|Title||The Biggest Game in Town|
|Year||1983 (2002 printing)|
|Pros||Excellent telling of the story of Las Vegas and poker players and the 1981 World Series of Poker.|
|Cons||Not much actual poker. Controversial origin story. No table of contents, chapter names, footnotes, bibliography, or index.|
|9||Binion's Horseshoe, traveling from England, history of Las Vegas||1|
|25||Benny Binion, WSOP history, Nick the Greek Dandolos and his duel with Johnny Moss, Texas Hold 'Em Rules||2|
|43||Jack Straus, Jimmy Chagra (poker-playing cocaine dealer)||3|
|65||Staying at Golden Nugget, theft||4|
|73||1981 WSOP, $5,000 Seven-Card Stud event||5|
|81||Mario Puzo (as gambler), Bobby Baldwin||6|
|119||1981 WSOP (including Ace-to-Five event with Jack Straus)||8|
|133||Random Las Vegas stories, David Sklansky||9|
|147||1981 WSOP, Stu Ungar, Brunson, Jack Straus; Main Event to Day 3||10|
|173||1981 WSOP Main Event, brief paragraph on 1982 WSOP Main Event||11|
Note: The book has neither a Table of Contents nor chapter names.
For the WSOP's first dozen years, no reporters attended beyond the local Las Vegas newspapers, and CBS had only recently started giving the event a little annual television coverage. Surprisingly, a Brit and not an American became the first to write the history down in a book.
Alvarez begins with the settling of the Las Vegas area by Brigham Young in 1855, explores the fascinating lives of Benny Binion, and several famous poker players including Nick "the Greek" Dandolos, Johnny Moss, Jack Straus, Bobby Baldwin, Doyle Brunson, and Stu Ungar.
Alvarez wasn't wanting for material. Unfortunately, he chose the Dandolos-Moss myth for his title story. In Alvarez's version, Dandolos, a high roller from Chicago, came to town in 1949 to play the very highest stakes no-limit poker. Binion complied, convincing his childhood friend Moss to make his first trip to Las Vegas from Texas to be his main opponent. Over the course of five months, the two supposedly battled almost non-stop in front of Binion's casino until Moss broke Dandolos to the tune of a rumored two million dollars.1
Two million in 1949 dollars was worth about $21 million in 2019.
Alvarez wasn't the first to publish the story. Jon Bradshaw covered it in Johnny Moss's chapter in Fast Company: How Six Master Gamblers Defy the Odds - and Always Win eight years earlier. But Alvarez moves the event from 1951 to 1949, adding another problem to the tale as Binion's Horseshoe didn't open until 1951, so the match couldn't have been "thoughtfully positioned near the entrance to the casino... surrounded by crowds six deep".2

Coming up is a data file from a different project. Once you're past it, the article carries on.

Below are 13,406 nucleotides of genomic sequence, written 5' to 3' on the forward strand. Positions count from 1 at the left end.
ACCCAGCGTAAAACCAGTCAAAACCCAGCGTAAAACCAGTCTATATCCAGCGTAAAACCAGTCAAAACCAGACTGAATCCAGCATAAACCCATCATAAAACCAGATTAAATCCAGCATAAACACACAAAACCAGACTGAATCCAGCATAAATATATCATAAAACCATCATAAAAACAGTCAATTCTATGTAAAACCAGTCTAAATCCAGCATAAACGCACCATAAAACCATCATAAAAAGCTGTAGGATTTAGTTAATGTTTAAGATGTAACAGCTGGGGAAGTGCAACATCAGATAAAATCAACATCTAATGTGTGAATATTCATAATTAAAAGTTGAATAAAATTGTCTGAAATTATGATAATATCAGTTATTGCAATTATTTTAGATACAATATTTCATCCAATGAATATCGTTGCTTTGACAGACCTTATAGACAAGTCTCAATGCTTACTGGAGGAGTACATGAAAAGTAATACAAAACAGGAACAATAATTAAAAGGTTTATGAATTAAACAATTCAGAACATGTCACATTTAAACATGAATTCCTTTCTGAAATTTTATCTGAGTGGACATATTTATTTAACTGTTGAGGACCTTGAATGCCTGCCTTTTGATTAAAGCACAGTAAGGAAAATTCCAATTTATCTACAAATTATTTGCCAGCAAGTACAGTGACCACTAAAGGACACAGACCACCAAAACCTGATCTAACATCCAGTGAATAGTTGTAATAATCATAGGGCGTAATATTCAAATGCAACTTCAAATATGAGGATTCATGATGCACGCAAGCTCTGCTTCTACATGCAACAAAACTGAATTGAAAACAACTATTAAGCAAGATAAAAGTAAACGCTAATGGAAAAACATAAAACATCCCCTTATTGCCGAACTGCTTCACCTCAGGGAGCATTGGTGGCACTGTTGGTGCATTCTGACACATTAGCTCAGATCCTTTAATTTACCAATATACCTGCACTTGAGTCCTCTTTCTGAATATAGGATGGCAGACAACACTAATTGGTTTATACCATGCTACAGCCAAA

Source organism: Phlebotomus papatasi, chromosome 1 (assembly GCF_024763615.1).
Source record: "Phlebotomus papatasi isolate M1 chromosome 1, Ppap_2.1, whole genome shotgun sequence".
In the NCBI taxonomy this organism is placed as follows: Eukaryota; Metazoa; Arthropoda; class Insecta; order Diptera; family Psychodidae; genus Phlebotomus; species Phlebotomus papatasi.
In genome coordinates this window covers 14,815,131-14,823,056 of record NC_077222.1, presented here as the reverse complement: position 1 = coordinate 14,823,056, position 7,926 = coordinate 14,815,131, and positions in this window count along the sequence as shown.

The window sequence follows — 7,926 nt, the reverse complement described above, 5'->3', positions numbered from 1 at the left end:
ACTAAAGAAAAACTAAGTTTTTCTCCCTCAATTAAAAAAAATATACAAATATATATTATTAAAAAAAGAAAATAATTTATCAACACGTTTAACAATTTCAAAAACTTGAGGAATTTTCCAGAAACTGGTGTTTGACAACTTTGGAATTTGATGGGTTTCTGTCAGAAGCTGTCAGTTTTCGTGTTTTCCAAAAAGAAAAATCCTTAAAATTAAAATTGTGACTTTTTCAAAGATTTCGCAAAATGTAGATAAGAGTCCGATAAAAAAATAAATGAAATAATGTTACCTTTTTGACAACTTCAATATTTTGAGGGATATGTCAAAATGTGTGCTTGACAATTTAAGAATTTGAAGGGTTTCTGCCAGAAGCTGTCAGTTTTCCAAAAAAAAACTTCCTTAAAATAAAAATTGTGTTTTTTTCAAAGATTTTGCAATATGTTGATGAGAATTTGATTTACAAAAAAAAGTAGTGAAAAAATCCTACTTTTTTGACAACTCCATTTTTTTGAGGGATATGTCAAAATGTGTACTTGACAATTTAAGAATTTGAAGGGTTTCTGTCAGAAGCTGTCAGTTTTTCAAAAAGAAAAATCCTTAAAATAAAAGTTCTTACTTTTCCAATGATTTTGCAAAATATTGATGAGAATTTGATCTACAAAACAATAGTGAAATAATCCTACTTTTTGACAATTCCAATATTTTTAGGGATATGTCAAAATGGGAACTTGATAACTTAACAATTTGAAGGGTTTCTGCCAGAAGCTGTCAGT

Alvarez's less excusable error, however, is that he credits this marathon as the inspiration for the World Series of Poker and never mentions the actual predecessor, the 1969 "Texas Gamblers Reunion". Texans Tom Moore and Vic Vickrey had added poker to their 2nd Annual Gaming Fraternity Convention at the Reno Holiday Hotel but remained unhappy with their improved event, as the attendees didn't gamble enough at the casino outside of the reunion activities. Benny Binion, one of the 36 gamblers who had participated, requested permission to use the idea and debuted the World Series of Poker debuted the next year at Binion's Horseshoe Casino.4
Source: Cowboys Full - The Story of Poker, page 266.
Alvarez gives the count as twelve, perhaps omitting the $600 Mixed Doubles (the $400 Women's 7-Card Stud is definitely included, so the exclusion isn't based on openness).
Stu Ungar would end up wearing sunglasses during the 1997 WSOP Main Event not to hide his eyes but his nose. His cocaine habit had collapsed his nostrils.
Outside of the WSOP, other stories involve drug king Jimmy Chagra, who enjoyed playing for high stakes and wasn't bothered by losing, and Mario Puzo, The Godfather author, who appropriately-enough loved Las Vegas, which was once heavily dominated by the mob, and various unusual characters. Mickey Appleman explains the normalcy of the latter: "A lot of people don't fit in where they are, but Las Vegas takes anybody."7
The book ends with a short paragraph on the 1982 WSOP Main Event, Jack Straus's "chip and a chair" miracle that was worthy of a full chapter if not an entire book of its own.
The Biggest Game in Town is an entertaining, well-written classic of poker history, chronicling a time long before thousand-player tournaments, television hole cams, and online poker. Even the six pages unfortunately devoted to the title story are enjoyable and should not detract from the overall value of the content.